Books like this one are a great way to start breaking open the central ideas of our faith. Christian symbols can be the “hooks” that draw us into a deeper understanding of a particular teaching, or allow us to see new spiritual insights in familiar images. I think this would be a great component of a course on either art history or the Creed – it’s short enough to be read in one sitting but organized in a way that makes it easy to refer to a specific chapter if you happen upon a symbol in a church window or a painting that is unfamiliar. I’d recommend this to anyone interested in learning more about the early Church. My middle schooler found it pretty easy to understand, so I would say it’s appropriate for young adolescents on up, although that’s not to say it wouldn’t be perfect for adults as well.

I wrote this review of Signs and Mysteries for the free Catholic Book review program, created by Aquinas and More Catholic Goods.

Aquinas and More is the largest on-line Catholic bookstore.

I receive free product samples as compensation for writing reviews for Tiber River.

A Transformative Weekend ~ The Maryvale Institute's Diploma on Sacred Art

Before we begin, let us first consider the elements to which the author has applied the descriptor “transformative” in the past seven days:

  • 85% Dark chocolate
  • Evernote
  • Vacuum-seal travel bags
  • Greek yogurt
  • Mint-infused simple syrup as basis for mojito (Y’ALL.)
  • Steam mops
  • Buc-ee’s

Therefore, it could be argued that the description of the diocese of Kansas City’s course on Catholicism and the Arts as “transformative” employs a term deprived of any sense of meaning by its hyperbolic application to any and every new experience enjoyed by the author.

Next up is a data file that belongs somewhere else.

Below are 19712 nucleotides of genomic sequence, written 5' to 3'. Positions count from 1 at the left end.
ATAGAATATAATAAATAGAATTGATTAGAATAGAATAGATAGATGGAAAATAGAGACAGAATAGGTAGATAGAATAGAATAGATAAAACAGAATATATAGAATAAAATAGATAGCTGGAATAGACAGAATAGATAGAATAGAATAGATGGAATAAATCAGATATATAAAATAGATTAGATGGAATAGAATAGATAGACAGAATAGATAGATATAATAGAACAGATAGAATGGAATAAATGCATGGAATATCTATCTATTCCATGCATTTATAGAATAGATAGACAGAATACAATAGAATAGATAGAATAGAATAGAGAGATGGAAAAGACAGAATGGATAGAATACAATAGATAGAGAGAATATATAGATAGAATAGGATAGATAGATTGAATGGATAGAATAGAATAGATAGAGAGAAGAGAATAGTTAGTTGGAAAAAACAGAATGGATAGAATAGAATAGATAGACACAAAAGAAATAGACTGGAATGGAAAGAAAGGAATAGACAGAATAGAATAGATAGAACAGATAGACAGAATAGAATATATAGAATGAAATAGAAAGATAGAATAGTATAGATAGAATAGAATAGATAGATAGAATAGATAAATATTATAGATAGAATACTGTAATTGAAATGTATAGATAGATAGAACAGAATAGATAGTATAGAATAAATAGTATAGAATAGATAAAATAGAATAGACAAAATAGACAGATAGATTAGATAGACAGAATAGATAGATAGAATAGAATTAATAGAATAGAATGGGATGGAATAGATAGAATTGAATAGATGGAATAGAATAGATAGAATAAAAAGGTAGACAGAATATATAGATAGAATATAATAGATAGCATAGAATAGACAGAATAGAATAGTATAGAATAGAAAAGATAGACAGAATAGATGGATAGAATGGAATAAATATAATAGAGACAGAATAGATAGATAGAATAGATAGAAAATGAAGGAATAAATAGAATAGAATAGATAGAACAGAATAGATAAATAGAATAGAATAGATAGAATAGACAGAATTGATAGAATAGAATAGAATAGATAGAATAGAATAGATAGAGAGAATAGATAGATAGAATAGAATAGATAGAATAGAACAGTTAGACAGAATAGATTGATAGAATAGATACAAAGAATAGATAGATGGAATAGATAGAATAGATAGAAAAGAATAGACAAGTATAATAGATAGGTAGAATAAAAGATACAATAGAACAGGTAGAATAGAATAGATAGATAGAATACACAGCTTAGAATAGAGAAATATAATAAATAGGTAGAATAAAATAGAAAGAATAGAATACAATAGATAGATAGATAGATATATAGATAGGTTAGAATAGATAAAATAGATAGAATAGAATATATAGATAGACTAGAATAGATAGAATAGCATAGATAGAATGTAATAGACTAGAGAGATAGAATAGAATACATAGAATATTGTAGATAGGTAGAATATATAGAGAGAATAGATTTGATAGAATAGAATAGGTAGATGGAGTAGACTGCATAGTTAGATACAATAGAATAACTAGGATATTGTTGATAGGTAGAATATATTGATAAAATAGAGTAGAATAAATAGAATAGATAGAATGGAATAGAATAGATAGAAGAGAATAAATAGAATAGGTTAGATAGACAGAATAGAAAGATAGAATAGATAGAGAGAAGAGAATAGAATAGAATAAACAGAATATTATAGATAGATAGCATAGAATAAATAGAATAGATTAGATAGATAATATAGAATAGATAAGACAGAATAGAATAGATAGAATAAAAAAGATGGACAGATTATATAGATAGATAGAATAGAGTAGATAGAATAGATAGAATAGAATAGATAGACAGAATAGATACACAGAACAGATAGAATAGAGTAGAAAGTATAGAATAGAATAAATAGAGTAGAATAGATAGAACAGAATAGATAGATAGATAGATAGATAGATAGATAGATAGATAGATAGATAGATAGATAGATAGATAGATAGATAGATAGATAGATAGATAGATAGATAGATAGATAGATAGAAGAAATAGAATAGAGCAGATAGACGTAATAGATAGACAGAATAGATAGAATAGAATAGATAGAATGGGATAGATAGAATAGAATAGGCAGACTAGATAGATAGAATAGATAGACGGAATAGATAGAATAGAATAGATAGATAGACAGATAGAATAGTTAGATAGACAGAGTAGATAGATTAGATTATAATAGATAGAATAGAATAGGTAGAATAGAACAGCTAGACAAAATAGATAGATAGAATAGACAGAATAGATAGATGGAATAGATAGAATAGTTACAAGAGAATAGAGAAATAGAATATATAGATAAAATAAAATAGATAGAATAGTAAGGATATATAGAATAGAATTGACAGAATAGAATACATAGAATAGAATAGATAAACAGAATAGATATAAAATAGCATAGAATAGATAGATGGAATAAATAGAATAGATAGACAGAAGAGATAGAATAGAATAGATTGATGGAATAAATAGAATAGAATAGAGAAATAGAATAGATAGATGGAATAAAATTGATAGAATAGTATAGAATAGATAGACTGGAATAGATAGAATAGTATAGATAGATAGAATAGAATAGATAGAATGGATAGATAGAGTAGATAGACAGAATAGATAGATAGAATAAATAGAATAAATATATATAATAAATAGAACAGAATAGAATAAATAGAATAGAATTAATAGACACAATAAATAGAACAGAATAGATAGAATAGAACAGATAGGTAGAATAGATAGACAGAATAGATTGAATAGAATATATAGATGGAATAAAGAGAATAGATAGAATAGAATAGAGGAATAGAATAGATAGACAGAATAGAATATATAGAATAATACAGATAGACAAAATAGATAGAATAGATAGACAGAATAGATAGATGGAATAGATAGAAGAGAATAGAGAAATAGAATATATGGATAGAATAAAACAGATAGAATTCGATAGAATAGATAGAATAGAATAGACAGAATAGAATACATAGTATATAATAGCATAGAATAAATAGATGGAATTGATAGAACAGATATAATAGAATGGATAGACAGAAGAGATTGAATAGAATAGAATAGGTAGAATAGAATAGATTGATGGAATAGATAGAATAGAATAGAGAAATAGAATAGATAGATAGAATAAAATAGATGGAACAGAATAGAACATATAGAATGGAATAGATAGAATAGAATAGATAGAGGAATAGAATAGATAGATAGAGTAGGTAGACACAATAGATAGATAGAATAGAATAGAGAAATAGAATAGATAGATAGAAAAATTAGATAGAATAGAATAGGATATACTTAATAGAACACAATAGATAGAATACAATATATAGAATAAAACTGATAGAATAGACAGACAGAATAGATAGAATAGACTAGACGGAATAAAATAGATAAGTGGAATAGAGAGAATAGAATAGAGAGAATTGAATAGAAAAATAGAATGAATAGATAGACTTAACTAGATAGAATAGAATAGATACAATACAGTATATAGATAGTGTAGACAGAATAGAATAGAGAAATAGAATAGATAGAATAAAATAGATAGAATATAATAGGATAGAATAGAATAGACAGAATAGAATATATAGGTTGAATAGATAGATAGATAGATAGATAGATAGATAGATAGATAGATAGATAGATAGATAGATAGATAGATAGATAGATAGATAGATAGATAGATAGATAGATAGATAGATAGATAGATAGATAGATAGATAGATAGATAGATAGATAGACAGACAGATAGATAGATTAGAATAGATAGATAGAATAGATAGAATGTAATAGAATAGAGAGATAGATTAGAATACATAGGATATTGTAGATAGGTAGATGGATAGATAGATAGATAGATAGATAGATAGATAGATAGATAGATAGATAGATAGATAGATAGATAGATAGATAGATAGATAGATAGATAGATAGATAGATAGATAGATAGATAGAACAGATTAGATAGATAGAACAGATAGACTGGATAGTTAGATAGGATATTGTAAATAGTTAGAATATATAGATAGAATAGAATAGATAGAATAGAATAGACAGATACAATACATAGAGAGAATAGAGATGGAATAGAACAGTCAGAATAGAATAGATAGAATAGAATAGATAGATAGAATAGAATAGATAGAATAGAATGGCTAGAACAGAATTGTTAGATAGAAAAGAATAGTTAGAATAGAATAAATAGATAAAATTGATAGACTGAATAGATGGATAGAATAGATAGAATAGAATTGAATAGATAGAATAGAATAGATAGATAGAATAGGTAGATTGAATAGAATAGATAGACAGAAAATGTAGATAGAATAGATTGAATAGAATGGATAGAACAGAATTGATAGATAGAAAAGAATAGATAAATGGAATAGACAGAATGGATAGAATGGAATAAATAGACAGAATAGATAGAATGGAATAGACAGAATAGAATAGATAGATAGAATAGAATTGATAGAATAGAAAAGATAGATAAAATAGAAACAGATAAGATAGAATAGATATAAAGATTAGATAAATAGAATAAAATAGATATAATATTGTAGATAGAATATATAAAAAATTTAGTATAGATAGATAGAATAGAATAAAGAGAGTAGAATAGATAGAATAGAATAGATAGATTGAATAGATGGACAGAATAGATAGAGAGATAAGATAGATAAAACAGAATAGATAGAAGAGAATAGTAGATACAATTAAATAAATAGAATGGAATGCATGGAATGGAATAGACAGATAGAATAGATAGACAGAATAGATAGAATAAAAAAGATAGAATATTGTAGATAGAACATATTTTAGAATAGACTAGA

Having accepted this premise…

YOU SHOULD GO. You should go next summer, when they are going to offer the course again, and you should become steeped in the wisdom of the ages.

Look at all this wisdom of the ages:

Taking notes with Evernote


I had expected an immersion in how to understand Christian art – what do the numbers symbolize, what’s that flower in the corner supposed to mean, how come Mary wears blue, that kind of thing. And the course certainly will include discussion of the traditional language of Christian art through various styles. But this class, in particular, does so within a context of how we can rediscover and reestablish a Christian approach to art in the modern world.

So much of the material we discussed is percolating in the back of my mind right now, and this weekend was only the beginning. The weekend seminar I attended was the launch of a year-long distance learning class offered by the diocese of Birmingham (England’s) Maryvale Institute in conjunction with the diocese of Kansas City. Attendees had the option of just coming to the initial weekend to enjoy the classes and conviviality with fellow artists and, uh, appreciators of art (yours truly).

I’ve elected to take the full course, which should take a year to complete. The class is intended to form catechists in understanding how to draw upon our rich heritage of sacred heart for evangelization and for our own devotion. The Maryvale Institute is a Catholic distance learning college offering programs in catechesis, theology, philosophy, and religious education: